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Okay. So now in this latest endless epic of hollow white victimization in America, we have a country-rap duet by Brad Paisley and LL Cool J entitled “Accidental Racist”. It’s a very recent ditty, but has already gotten some reviews online. Unless you’ve been away from the internet for the last day or so, you already know that a lot of people who wish death upon this number.

The theme of this piece of song starts off with Paisley engaging in typical white fear. He hopes – that’s right, hopes the black male waiter getting his coffee at Starbucks would not be offended by his Confederate flag tee. To Paisley, he’s just a “proud rebel son who’s also a Skynyrd fan.

As the song unfortunately progresses, Paisley engages into ‘white wine’ mode with the following lyrics:

I’m just a white man comin’ to you from the southland
Tryin’ to understand what it’s like not to be
I’m proud of where I’m from but not everything we’ve done
And it ain’t like you and me can re-write history
Our generation didn’t start this nation
We’re still pickin’ up the pieces, walkin’ on eggshells, fightin’ over yesterday
And caught between southern pride and southern blame

Oh, poor Brad. It’s hard enough to be a white man in a white male dominated society, but to be a white man from the South who is proud of his Southern past must be a hellish experience. Who cares if the flag was the symbol of a past drenched in hatred and blood due to white supremacist ideals? So what if it was a symbol of a region of a nation devoted to slavery? Let’s separate all the bad parts – the dark, unforgiving truth within this nation’s past, as we’ve been doing to avoid any hint of guilt – and just think of the Confederate flag as a symbol of rebellion instilling the hope that the South shall rise again. *Throws up!*

But if you thought this is sickening, remember, I did mention LL Cool J earlier. He drops a few bars in this song like, “If you don’t judge my do-rag, I won’t judge your red flag. If you don’t judge my gold chains, I’ll forget the iron chains … Let bygones be bygones.”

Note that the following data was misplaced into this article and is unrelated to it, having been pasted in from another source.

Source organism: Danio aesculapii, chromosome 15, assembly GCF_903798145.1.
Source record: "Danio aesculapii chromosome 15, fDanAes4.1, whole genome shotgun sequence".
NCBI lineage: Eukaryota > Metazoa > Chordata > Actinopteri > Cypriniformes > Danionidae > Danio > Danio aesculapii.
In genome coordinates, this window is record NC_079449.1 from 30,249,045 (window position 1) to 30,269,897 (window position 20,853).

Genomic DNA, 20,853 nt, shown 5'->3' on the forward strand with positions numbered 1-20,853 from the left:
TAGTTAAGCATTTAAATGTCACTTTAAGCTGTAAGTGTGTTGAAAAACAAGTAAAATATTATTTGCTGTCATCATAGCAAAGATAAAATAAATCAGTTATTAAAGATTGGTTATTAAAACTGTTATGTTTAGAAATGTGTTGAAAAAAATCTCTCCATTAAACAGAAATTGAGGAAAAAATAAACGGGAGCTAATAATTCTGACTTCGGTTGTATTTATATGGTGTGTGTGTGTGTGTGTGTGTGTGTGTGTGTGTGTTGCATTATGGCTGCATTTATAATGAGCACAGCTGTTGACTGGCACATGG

In those few words alone, LL equates do-rags and gold chains – apparel synonymous with street wear/thug culture to most white Americans to Confederated flags and chains. In other words it all boils down to appearances and one is just as stereotypical and harmful as the other.

Already, I link this with the old “Blacks are just as racist” zero-sum arguments whenever anyone criticizes whites on their racism. I think back to how I was told that the Black Panthers and the NAACP are the black community’s, equally destructive counterparts to the Ku-Klux Klan. And I recollect how Black History Month is racist and that there should be a White History Month.

I barely have enough patience to explain how a young black male like myself, dressed in clothing that would deem me as a ‘threat’ to society, would be like seeing a white man wearing Confederate flag paraphernalia as a member of a hate group or is seen as equally threatening. I will tell you from experience that white dudes wearing the Confederate design is no threat whatsoever. None. On the other hand, seeing black men in sagging pants, oversized shirts or hoodies, dreadlocks, tattoos a backwards cap and wearing some kind of bling is like seeing a dangerous gang of thugs looking to start some shit.

Black men with this appearance are frightening to the public. It is the image of the criminal black man popular in the media, especially the news. It is the image that has leaded countless black males in prison. It is the image that has led to the deaths of Trayvon Martin, Oscar Grant, Kimani Gray, Sean Bell and many more unarmed black males at the hands of the police. And yet, it’s hard on Brad Paisley to wear his Confederate shirt with pride without being seen as a racist.

As for LL, who has willing set black people back 200 years, he will be the black guy many whites will reference and will expect all of us lost black sheep to follow. His partnership in this song has rendered him into ‘good negro’ status with white folks just like many mainstream rappers of today.

Excuse me while I drink bang my head against the desk.